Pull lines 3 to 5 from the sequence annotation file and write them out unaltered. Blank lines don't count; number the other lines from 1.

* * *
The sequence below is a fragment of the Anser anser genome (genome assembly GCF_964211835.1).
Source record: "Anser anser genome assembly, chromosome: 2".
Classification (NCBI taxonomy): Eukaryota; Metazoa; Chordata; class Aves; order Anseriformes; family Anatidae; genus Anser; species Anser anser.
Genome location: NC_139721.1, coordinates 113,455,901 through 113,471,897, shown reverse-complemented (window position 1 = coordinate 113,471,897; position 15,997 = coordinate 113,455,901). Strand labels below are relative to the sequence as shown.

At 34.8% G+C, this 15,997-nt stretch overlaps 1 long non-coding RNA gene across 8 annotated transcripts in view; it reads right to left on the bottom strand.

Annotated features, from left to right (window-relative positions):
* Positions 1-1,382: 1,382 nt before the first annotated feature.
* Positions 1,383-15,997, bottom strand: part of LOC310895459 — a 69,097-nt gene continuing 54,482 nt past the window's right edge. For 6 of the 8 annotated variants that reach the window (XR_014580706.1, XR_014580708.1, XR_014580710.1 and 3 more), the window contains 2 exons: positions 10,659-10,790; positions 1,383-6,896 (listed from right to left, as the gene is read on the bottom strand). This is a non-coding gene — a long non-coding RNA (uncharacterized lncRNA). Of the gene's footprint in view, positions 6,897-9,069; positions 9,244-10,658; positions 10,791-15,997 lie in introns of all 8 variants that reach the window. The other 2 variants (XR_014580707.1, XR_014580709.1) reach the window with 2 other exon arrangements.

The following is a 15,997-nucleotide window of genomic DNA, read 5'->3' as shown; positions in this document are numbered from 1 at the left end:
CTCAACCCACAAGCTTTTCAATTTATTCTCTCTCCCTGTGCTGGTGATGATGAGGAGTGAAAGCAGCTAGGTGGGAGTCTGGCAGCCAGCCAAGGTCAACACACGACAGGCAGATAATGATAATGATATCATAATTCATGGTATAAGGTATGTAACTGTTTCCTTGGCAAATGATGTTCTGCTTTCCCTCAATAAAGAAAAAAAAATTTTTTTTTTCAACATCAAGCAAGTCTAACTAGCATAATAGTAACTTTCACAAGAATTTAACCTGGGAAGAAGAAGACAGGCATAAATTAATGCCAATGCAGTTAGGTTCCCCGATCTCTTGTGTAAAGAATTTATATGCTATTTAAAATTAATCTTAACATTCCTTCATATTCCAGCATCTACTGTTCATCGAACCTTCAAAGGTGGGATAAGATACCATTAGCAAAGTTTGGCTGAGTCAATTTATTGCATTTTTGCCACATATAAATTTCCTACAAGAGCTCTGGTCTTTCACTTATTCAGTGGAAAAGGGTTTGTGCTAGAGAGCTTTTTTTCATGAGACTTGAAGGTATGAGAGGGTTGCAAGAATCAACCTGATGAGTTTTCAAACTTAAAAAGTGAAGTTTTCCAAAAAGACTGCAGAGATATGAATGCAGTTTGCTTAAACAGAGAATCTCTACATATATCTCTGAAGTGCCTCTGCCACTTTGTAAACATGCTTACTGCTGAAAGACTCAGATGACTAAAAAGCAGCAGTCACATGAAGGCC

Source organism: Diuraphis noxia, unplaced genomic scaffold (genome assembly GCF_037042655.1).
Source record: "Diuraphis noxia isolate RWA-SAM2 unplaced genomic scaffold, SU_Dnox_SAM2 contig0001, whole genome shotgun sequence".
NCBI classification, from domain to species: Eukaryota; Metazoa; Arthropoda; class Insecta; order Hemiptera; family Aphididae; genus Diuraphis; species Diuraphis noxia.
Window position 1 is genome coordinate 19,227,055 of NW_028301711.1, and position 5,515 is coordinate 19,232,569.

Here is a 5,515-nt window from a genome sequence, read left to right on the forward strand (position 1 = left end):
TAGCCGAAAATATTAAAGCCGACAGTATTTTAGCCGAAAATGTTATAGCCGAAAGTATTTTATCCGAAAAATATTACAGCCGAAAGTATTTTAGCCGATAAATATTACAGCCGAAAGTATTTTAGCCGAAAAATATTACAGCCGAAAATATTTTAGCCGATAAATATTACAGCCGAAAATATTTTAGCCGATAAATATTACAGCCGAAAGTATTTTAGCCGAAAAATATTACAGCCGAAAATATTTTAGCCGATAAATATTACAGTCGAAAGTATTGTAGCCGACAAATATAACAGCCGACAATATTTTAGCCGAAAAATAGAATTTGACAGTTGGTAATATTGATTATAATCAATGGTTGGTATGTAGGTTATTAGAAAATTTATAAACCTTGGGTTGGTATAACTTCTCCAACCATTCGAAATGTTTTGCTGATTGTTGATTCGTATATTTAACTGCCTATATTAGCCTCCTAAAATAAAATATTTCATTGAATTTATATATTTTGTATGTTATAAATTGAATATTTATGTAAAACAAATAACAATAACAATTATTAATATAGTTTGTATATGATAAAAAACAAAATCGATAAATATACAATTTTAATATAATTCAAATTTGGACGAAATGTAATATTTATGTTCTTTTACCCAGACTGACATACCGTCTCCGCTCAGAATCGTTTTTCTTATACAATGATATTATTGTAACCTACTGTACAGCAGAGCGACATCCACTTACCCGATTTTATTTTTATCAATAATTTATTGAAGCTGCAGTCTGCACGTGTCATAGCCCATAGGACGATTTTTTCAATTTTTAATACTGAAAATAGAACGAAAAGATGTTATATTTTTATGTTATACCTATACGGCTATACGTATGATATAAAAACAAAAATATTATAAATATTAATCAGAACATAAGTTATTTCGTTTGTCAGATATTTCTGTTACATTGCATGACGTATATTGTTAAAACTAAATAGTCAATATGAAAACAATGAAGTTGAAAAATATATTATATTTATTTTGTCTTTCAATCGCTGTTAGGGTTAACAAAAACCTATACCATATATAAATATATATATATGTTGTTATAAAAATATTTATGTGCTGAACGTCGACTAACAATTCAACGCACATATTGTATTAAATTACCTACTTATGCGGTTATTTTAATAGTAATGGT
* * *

Classification (NCBI taxonomy): Eukaryota; Metazoa; Chordata; class Aves; order Anseriformes; family Anatidae; genus Anser; species Anser anser.
Genome location: NC_139721.1, coordinates 113,455,901 through 113,471,897, shown reverse-complemented (window position 1 = coordinate 113,471,897; position 15,997 = coordinate 113,455,901). Strand labels below are relative to the sequence as shown.

At 34.8% G+C, this 15,997-nt stretch overlaps 1 long non-coding RNA gene across 8 annotated transcripts in view; it reads right to left on the bottom strand.